Women's Experiences of Information, Education and Support When Undergoing Pelvic Radiotherapy for Gynaecological Cancer: An Exploratory Qualitative Study

Claire Powlesland, Fiona MacGregor, Katherine Swainston

Research output: Contribution to journalArticlepeer-review

Abstract

Introduction: As cancer survival rates increase, so does the importance of preventing and alleviating the late effects of Radiotherapy. The effect of long-term problems on patients’ physical, social and psychological well-being must be addressed along with the importance of developing an understanding of the late effects of treatment to find ways of maximising the quality of life of cancer survivors. The aim of this service evaluation was to establish what support, information and education on post treatment changes women who have undergone pelvic radiotherapy for gynaecological cancer were provided with, and whether it met their needs.

Methods: An interpretative phenomenological analysis was undertaken to explore the support, information and education on post treatment changes women who have undergone pelvic radiotherapy for gynaecological cancer are currently provided with and whether or not it meets their needs. Semi-structured interviews were conducted to gain insight into the experiences of participants. Researcher reflexivity was considered and ethics permissions granted.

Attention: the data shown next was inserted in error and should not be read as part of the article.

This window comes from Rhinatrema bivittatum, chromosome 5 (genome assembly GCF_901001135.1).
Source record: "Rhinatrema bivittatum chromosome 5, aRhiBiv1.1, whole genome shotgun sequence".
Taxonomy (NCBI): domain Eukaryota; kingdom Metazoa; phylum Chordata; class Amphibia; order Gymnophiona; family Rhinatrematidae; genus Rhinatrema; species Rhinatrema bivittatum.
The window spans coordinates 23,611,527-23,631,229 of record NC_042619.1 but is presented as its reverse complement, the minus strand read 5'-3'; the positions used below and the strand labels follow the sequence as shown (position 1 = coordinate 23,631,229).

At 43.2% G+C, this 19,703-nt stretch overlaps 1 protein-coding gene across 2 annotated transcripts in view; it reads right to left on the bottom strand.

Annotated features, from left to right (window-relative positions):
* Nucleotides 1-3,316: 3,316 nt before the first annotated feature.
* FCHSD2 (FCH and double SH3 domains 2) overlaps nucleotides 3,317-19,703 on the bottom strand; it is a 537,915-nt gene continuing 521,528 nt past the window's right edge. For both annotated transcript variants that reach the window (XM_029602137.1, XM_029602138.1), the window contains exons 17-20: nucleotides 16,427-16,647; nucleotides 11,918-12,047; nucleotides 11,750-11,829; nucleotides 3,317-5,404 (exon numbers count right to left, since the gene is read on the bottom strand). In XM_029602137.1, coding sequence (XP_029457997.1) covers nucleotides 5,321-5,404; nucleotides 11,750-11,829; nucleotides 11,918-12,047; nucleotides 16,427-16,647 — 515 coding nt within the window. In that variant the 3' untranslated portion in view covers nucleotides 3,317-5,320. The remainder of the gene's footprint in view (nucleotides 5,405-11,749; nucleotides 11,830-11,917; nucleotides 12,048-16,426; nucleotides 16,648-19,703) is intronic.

Results: This paper reports the themes from analysis; communication and information provision, abandonment, service provision, and sexual health and intimacy. All patients experienced feelings of abandonment at the completion of treatment and those experiencing ongoing side effects needing greater support, particularly to manage side effects affecting the bowel and bladder.

Conclusion: This study fills a gap in existing knowledge and identifies that patients with a Gynaecological cancer require greater communication and support. The introduction of a Therapeutic Radiographer led late effects clinic and sexual care after radiotherapy clinic could provide the support and information that patients need to cope with the long-term side-effects experienced due to Pelvic Radiotherapy.

Implications for practice: This service evaluation highlights the importance of including patient perspectives when designing and developing services.

Original languageEnglish
JournalRadiography
Publication statusAccepted/In press - 10 Oct 2022

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